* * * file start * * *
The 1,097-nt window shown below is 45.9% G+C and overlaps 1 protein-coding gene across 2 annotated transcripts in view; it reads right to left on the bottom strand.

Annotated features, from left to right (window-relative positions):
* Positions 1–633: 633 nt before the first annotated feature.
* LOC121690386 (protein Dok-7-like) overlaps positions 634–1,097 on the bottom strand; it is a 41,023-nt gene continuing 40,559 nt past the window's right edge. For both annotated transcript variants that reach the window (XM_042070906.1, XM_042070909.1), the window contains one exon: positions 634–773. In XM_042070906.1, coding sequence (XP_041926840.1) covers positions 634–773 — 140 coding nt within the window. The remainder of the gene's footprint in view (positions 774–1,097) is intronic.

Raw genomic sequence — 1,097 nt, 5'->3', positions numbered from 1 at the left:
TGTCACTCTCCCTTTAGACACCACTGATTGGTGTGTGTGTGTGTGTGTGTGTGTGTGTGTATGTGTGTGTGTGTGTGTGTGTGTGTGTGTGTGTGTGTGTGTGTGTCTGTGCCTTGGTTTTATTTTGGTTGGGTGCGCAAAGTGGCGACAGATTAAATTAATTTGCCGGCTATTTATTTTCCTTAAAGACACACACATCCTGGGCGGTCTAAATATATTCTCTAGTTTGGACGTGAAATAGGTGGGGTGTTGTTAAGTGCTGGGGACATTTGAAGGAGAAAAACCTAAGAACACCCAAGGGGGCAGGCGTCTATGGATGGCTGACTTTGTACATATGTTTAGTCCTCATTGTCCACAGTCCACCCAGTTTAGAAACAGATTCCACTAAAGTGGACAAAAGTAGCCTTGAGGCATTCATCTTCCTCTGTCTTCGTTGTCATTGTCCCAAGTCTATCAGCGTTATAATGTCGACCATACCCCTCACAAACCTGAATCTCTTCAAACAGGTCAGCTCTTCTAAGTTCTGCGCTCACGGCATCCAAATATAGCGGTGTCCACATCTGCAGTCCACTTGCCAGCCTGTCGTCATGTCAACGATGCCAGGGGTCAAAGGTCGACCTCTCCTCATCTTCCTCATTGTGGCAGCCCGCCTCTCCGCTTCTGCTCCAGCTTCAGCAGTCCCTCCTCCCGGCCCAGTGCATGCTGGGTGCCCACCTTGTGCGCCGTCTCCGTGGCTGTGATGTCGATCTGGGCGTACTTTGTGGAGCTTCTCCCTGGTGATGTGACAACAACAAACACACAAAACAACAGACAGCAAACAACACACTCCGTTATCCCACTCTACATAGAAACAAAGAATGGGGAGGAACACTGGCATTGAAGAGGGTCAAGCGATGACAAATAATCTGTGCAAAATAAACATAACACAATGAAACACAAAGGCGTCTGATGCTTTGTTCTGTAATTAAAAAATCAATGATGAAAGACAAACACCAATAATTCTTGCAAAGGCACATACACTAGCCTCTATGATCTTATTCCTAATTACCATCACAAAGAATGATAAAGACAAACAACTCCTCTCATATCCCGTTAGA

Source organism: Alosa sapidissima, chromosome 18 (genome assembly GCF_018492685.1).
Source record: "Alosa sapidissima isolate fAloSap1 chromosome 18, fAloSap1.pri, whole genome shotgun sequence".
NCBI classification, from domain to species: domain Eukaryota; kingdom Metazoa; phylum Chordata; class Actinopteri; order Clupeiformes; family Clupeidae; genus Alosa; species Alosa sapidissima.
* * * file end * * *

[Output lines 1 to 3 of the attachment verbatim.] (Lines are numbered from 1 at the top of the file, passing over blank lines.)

The 1,097-nt window shown below is 45.9% G+C and overlaps 1 protein-coding gene across 2 annotated transcripts in view; it reads right to left on the bottom strand.

Annotated features, from left to right (window-relative positions):
* Positions 1–633: 633 nt before the first annotated feature.